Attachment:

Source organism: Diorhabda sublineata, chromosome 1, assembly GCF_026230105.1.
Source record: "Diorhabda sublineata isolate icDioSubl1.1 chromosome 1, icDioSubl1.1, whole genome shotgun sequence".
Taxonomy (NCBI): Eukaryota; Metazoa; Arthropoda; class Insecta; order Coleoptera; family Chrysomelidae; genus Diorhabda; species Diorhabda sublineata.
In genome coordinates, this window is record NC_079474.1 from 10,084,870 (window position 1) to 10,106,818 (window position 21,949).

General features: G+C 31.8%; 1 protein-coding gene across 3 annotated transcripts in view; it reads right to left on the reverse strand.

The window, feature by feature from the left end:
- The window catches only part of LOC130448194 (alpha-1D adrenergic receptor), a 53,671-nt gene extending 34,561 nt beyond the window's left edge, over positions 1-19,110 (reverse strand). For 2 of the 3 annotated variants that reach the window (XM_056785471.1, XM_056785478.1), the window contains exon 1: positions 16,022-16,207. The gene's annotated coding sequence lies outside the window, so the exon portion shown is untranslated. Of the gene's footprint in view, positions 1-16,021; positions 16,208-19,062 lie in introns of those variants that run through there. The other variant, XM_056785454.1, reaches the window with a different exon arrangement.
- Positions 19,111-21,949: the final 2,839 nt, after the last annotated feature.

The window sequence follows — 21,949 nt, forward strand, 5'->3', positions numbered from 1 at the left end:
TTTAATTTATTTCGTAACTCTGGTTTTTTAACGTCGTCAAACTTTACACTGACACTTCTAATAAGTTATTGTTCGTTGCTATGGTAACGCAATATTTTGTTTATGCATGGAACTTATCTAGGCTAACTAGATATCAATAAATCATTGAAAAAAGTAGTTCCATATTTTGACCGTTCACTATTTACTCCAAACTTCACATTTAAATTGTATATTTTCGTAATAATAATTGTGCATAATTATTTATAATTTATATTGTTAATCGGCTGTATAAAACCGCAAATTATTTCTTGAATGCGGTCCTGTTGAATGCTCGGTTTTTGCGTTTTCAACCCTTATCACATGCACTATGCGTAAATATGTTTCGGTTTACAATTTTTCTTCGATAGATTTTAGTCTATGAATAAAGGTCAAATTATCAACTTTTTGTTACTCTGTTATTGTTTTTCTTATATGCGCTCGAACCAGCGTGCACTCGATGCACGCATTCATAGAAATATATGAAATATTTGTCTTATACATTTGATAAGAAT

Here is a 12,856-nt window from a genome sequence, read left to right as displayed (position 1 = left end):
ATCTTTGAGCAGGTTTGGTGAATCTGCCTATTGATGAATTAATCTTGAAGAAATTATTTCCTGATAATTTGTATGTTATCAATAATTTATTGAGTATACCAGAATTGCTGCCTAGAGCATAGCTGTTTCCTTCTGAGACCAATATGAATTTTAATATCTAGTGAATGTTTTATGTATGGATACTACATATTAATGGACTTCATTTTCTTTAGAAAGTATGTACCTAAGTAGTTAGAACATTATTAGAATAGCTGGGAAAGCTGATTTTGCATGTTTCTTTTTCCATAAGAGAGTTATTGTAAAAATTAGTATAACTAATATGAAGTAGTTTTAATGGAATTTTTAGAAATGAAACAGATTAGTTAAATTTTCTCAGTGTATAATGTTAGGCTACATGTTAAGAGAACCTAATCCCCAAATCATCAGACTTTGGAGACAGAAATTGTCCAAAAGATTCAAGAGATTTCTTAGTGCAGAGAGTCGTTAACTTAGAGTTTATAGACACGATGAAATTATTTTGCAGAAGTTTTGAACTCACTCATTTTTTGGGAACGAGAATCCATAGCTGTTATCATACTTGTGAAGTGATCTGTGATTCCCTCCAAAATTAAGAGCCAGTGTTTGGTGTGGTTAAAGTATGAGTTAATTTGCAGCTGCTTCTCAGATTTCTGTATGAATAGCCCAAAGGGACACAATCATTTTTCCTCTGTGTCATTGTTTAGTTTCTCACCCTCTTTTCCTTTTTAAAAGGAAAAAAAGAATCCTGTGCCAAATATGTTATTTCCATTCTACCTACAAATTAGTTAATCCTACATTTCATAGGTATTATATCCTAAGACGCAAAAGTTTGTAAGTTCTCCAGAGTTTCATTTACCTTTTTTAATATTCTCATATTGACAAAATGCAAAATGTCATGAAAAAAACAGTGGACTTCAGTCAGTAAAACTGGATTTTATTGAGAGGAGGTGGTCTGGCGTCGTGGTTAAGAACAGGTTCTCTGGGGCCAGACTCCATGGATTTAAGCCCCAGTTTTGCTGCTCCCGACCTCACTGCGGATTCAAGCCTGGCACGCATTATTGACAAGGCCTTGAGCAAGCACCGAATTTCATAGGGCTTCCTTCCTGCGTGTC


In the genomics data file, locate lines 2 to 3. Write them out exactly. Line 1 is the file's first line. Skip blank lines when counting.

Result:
Source record: "Diorhabda sublineata isolate icDioSubl1.1 chromosome 1, icDioSubl1.1, whole genome shotgun sequence".
Taxonomy (NCBI): Eukaryota; Metazoa; Arthropoda; class Insecta; order Coleoptera; family Chrysomelidae; genus Diorhabda; species Diorhabda sublineata.